“Our letter proposes a novel ignition studies platform on the NIF using both rugby hohlraums and medium gas fills to combine the best of both worlds of the mainline cylindrical platforms with a novel shape,” said lead author Peter Amendt. “Progress to date has been outstanding.”

Numerical studies of the proposed ignition design show high energy gain, good resistance to target fabrication imperfections, and robust implosion symmetry. The immediate application is a testable platform for realizing more benign—and perhaps more efficient—hohlraum performance, moving closer to eventual energy break-even and gain greater than unity.

“The path to ignition is recognized as extremely challenging for any platform that is planned for testing on the NIF,” Amendt said. “However, the availability of an onsite world-class facility to test new ideas makes frontier research here at LLNL the norm, not the exception.”

Amendt was joined on the paper by LLNL colleagues Darwin Ho and Ogden Jones.

Thinner Capsules Yield Faster Implosions

In NIF inertial confinement fusion (ICF) experiments, the fusion fuel implodes at a high speed in reaction to the rapid ablation, or blow-off, of the outer layers of the target capsule. To reach the conditions needed for ignition, the fuel must implode symmetrically at a peak velocity of about 350 kilometers per second—without producing hydrodynamic instabilities that can dampen the fusion reactions.

To address this challenge, NIF researchers have been testing target capsules that are 10 to 15 percent thinner than normal. The experiments are aimed at determining if the thinner capsules can produce higher-velocity implosions with better symmetry than the capsules used in previous experiments.

Images of Thin-Shell Capsule ImplosionsX-ray images from recent NIF implosion experiments comparing two shots with different thickness ablators demonstrate the improvement in shape. Both shots used deuterium-tritium (DT) fuel and were fired at 350 terawatts of ultraviolet laser power.

The thinner capsules are 175 and 165 microns (millionths of a meter) thick—10 percent and 15 percent thinner than the capsules previously used in the recent high-foot (high initial laser pulse) experiments that produced record neutron yields. The thin-capsule implosions have demonstrated good performance, with higher velocity and better symmetry control at lower laser powers and energies than their nominal-thickness counterparts.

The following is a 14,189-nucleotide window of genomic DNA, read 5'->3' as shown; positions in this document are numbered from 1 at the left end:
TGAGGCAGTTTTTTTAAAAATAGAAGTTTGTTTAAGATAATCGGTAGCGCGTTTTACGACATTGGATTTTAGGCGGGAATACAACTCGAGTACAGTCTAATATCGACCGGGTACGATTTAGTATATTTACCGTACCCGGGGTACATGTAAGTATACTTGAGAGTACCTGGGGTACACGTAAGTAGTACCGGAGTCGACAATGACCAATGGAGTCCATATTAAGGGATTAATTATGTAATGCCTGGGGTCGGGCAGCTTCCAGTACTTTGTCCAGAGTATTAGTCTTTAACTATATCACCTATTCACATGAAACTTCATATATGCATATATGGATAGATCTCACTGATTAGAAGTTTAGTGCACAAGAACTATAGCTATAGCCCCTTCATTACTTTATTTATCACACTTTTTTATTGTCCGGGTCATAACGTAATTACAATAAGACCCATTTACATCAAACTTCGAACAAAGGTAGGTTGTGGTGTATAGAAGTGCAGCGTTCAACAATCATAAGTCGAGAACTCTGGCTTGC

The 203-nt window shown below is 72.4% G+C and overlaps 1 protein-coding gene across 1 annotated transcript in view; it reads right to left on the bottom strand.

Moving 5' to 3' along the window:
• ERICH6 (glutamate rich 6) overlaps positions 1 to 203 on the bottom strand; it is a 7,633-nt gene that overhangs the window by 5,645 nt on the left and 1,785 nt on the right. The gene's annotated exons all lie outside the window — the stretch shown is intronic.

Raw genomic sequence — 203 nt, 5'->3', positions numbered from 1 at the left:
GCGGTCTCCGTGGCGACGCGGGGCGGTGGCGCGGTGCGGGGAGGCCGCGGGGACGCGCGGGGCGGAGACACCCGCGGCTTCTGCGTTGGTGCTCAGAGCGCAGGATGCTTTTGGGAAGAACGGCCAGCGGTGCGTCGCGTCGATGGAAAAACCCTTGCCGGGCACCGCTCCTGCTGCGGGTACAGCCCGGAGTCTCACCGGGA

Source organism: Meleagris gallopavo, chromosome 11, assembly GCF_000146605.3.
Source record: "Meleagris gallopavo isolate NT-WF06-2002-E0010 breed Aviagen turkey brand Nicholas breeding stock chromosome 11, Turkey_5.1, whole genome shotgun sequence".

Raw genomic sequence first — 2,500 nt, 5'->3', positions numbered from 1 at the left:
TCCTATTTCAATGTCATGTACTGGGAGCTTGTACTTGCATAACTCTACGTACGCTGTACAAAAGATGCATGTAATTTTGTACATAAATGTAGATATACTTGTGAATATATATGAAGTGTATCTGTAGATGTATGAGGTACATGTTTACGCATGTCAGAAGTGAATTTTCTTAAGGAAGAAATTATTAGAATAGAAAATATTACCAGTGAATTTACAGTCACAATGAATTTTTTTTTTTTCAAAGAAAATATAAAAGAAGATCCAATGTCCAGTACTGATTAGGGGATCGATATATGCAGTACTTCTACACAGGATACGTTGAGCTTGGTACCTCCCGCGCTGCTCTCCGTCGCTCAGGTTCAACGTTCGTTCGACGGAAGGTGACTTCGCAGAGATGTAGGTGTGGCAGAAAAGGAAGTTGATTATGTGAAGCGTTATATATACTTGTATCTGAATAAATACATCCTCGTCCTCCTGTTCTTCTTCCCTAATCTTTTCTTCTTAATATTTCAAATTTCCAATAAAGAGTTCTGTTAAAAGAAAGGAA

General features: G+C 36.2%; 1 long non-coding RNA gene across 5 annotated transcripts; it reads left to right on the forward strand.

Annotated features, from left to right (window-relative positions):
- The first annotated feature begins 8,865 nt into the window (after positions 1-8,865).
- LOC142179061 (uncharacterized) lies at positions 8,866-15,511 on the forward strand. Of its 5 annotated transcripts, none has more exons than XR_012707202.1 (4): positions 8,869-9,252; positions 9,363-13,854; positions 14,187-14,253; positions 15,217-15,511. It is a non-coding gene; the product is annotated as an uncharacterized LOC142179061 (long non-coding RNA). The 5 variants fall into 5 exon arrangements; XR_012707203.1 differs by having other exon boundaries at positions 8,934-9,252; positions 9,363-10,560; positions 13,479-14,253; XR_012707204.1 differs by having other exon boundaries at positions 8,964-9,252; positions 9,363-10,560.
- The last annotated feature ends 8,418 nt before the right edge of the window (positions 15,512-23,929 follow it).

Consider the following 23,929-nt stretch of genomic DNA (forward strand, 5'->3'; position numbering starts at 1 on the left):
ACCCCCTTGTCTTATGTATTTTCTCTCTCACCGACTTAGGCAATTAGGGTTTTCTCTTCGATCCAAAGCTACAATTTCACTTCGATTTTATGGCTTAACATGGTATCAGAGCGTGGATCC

“Little to no hydrodynamic mix of ablator material into the capsule hot spot was observed” in the first experiments in the thin-shell series, said NIF&PS physicist Tammy Ma. “This was despite the higher velocities and reduced depth that could lead to possible feed-through of instabilities that grow at the ablation front and penetrate into the fuel. Early results have shown good repeatability, with up to half of the neutron yield coming from alpha-particle self-heating.” (Self-heating is the process in which the alpha particles created by the fusion reactions in the implosion hot spot are absorbed by and further heat the compressed fuel, enhancing the yield.)

In a Physical Review Letters paper published online on April 6, Ma and her colleagues reported on the results of three thin-capsule shots representing three different ablator thicknesses using roughly the same laser peak power; higher neutron yield and inferred hot-spot pressure were achieved with each of the progressively thinner capsules. “This can be attributed to the gain in velocity due to the thinner ablator,” Ma said. “Further, images of the imploded hot spot show that thinner ablators provide better shape control.”